Lavazza has warned over a double-digit drop in earnings this year amid surging coffee bean costs and said its prices are not set to come down for consumers until 2024.
The Italian coffee giant said it is braced for a hefty drop in underlying earnings over 2023 as it looks to limit price hikes.
It raised its prices by 6.2% in 2022, but saw its costs jump to 550 million euros – almost double its underlying earnings last year.
Giuseppe Lavazza, chairman of Lavazza, told the PA news agency that it has not risen prices further in 2023, but that this is impacting its profits as it faces “unprecedented” increases in coffee bean prices.
Robusta coffee beans recently reached their highest level in 15 years.
He said the group hopes to be able to cut its prices next year as energy and raw material costs are expected to come down.
He said: “We’re still in a situation where it’s very difficult to predict what’s going to happen.
“In 2024 we think the situation can change a little bit and we can have more stability in terms of price of raw materials and energy, currencies and the rises in interest rates.”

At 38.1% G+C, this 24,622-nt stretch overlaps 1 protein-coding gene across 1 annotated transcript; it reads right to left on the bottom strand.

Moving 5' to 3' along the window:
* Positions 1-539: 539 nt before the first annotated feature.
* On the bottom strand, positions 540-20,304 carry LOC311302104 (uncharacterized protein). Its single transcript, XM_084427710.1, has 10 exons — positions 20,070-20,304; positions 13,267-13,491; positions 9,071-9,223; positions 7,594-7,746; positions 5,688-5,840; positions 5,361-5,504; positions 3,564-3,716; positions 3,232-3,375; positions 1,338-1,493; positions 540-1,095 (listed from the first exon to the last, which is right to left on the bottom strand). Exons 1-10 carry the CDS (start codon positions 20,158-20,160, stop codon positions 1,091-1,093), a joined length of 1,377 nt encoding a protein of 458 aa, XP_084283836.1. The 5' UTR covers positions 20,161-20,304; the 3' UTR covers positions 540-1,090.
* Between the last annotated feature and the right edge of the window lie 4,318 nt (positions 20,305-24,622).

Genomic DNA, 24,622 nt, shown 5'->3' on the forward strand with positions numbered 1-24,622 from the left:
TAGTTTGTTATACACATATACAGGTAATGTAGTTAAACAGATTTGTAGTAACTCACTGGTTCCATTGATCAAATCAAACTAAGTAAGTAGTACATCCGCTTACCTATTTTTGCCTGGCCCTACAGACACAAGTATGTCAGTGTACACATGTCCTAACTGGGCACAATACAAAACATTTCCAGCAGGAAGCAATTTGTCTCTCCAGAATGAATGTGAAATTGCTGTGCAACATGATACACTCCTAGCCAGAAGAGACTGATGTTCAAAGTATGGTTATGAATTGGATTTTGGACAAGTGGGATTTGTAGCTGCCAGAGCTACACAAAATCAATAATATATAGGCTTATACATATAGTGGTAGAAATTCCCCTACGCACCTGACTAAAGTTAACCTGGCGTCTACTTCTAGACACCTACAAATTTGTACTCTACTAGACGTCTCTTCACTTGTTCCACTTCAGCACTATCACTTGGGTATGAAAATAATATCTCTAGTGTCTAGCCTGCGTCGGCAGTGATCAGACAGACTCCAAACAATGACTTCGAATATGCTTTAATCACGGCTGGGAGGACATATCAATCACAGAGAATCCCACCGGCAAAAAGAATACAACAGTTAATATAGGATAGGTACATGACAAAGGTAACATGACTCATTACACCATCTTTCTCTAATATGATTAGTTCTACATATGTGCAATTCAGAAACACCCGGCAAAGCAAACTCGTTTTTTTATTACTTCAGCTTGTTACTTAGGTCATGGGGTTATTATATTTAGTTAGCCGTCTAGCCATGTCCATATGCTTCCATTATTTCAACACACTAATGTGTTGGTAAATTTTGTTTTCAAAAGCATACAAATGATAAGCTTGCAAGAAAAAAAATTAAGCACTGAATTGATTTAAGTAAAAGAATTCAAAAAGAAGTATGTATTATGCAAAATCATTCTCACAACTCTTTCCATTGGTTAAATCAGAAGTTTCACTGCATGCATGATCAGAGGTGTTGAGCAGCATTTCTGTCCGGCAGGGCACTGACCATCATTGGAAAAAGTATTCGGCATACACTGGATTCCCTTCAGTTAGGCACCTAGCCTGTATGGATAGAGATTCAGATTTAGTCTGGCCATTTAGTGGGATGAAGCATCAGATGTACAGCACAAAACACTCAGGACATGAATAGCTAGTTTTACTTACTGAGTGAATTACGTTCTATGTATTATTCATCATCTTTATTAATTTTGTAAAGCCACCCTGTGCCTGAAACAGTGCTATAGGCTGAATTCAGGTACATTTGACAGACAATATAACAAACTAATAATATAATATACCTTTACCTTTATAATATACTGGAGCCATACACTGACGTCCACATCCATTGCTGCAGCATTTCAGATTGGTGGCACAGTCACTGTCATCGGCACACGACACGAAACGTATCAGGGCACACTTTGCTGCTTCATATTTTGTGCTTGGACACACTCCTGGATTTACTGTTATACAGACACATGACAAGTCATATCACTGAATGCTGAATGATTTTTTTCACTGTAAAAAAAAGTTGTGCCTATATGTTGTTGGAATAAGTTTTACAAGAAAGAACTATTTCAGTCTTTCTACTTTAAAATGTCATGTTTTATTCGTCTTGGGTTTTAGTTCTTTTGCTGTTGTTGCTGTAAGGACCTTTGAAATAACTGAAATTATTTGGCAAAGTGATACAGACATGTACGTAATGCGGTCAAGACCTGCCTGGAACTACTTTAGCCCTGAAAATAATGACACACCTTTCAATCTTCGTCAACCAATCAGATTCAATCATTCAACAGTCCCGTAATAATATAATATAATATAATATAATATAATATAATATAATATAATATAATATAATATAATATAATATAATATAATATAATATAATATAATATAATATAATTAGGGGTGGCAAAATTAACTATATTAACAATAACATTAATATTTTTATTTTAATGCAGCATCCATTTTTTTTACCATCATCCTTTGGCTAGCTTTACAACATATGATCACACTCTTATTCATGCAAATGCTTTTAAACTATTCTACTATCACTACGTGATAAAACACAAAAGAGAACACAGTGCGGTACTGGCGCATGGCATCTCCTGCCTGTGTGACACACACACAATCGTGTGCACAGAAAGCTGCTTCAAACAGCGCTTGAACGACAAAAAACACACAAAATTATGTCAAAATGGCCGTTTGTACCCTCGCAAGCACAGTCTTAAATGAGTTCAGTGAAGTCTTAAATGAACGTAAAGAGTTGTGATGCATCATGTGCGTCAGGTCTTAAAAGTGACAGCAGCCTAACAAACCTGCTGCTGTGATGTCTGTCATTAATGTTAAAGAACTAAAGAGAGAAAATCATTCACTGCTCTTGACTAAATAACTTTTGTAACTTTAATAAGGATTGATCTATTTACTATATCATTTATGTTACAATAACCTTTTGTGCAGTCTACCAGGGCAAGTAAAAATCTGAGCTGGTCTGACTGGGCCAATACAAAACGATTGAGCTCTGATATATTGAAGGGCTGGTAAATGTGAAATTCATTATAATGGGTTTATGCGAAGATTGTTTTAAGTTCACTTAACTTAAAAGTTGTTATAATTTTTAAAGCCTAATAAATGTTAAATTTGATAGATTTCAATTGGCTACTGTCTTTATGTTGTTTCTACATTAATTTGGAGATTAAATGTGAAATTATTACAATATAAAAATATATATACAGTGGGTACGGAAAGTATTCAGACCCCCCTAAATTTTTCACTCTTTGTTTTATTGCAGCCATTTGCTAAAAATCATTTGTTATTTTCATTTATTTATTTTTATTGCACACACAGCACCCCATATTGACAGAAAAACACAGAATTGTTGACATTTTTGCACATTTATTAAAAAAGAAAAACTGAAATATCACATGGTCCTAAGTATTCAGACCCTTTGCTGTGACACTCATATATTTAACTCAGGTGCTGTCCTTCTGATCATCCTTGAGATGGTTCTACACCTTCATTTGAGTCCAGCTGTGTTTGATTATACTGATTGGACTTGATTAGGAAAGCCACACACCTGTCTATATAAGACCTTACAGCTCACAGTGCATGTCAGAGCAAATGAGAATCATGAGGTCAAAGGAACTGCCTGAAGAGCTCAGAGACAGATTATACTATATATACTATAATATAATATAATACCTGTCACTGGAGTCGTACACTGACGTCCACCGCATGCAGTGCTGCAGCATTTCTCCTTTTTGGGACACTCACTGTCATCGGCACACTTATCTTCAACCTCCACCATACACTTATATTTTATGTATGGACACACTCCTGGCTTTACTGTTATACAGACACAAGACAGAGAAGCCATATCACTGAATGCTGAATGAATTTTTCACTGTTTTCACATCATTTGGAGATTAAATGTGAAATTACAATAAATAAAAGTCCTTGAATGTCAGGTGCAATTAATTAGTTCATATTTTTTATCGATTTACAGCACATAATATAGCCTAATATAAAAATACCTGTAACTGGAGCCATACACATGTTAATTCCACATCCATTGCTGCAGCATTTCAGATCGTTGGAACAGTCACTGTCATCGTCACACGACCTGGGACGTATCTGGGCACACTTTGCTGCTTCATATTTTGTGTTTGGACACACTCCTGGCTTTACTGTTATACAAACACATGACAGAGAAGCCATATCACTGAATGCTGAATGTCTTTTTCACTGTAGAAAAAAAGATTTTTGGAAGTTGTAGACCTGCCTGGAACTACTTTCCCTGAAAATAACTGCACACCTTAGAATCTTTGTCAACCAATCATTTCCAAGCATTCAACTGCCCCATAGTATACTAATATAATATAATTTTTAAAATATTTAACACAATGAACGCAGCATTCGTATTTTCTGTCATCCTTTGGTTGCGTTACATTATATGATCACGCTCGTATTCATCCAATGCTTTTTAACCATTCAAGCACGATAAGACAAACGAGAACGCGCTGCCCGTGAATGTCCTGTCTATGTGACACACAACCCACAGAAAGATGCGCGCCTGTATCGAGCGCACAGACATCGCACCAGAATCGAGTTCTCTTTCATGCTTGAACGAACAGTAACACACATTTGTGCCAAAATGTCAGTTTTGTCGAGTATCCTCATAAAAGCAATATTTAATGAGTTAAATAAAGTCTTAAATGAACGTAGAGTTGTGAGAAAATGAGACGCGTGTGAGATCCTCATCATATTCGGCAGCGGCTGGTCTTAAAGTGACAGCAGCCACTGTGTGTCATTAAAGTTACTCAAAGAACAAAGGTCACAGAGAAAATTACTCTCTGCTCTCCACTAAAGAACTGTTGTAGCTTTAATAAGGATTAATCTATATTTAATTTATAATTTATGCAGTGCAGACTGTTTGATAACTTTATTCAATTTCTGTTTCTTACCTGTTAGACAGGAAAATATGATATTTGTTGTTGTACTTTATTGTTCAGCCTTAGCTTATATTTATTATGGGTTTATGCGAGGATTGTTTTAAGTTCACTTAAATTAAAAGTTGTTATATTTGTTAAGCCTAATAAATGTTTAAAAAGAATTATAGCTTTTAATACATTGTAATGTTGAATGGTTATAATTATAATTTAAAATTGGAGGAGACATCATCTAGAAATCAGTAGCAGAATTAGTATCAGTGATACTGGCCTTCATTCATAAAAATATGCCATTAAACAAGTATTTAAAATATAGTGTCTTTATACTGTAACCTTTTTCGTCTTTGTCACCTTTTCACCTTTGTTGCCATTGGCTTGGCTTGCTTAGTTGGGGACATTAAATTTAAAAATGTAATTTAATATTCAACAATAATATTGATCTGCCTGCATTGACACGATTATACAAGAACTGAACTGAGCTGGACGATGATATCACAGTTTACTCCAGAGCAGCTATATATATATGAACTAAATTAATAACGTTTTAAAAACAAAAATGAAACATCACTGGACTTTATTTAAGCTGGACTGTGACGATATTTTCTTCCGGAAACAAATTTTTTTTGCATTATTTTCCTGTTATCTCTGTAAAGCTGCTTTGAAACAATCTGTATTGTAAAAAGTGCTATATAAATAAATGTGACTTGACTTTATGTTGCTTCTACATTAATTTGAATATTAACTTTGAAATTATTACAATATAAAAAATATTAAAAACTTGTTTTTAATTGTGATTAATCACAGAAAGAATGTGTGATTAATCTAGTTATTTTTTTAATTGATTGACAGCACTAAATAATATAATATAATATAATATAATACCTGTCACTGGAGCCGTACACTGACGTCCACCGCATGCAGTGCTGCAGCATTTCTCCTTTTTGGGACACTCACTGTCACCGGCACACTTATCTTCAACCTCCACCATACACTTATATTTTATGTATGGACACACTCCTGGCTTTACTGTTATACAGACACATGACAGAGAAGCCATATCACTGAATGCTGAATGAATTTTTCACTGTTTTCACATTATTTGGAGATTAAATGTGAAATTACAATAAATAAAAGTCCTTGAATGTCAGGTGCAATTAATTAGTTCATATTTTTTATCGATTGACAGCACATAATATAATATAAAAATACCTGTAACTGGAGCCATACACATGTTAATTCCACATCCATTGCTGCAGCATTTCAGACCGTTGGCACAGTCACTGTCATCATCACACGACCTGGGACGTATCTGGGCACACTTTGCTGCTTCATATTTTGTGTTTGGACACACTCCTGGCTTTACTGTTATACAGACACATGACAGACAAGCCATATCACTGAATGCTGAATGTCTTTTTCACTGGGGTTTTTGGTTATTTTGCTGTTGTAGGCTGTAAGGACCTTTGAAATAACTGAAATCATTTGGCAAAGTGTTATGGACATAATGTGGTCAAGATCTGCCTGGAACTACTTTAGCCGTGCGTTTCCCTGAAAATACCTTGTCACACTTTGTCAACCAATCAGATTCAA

The group said it has been hit hard by coffee bean increases – up 80% over the past two years – as well as energy costs, freight prices and the stronger dollar, in which it buys its beans.
“The global economy has seen an unprecedented increase in operating costs in most sectors and in all aspects of the supply chain,” Mr Lavazza said.
He said prices are still under pressure despite energy costs easing, in particular as central banks hike rates.
“The situation is still highly sensitive,” he cautioned.
“But we will absorb most of these costs and believe we are well positioned now for when inflation starts to decline significantly, which we expect will be next year.”
He said demand for coffee beans has been knocked amid the cost crisis in the UK, with the wider market down by 6.5%.
Consumers are downgrading their coffee and cutting back on how much they buy, he said.
He said the firm has looked to protect its sales, but this has come at a cost to its profit margins.
He said: “I know households are under pressure from inflation for many reasons. It’s very concerning.”
It comes as retailers have come under criticism amid mounting evidence of profiteering in some areas of the sector and that they are not passing on wholesale cost reductions fast enough to consumers.
Mr Lavazza said “it’s a very sensitive topic” but he added that retailers on the whole are keen to protect their sales at a time when people are under pressure from higher rates and cost rises across the board.
Press Association – Holly Williams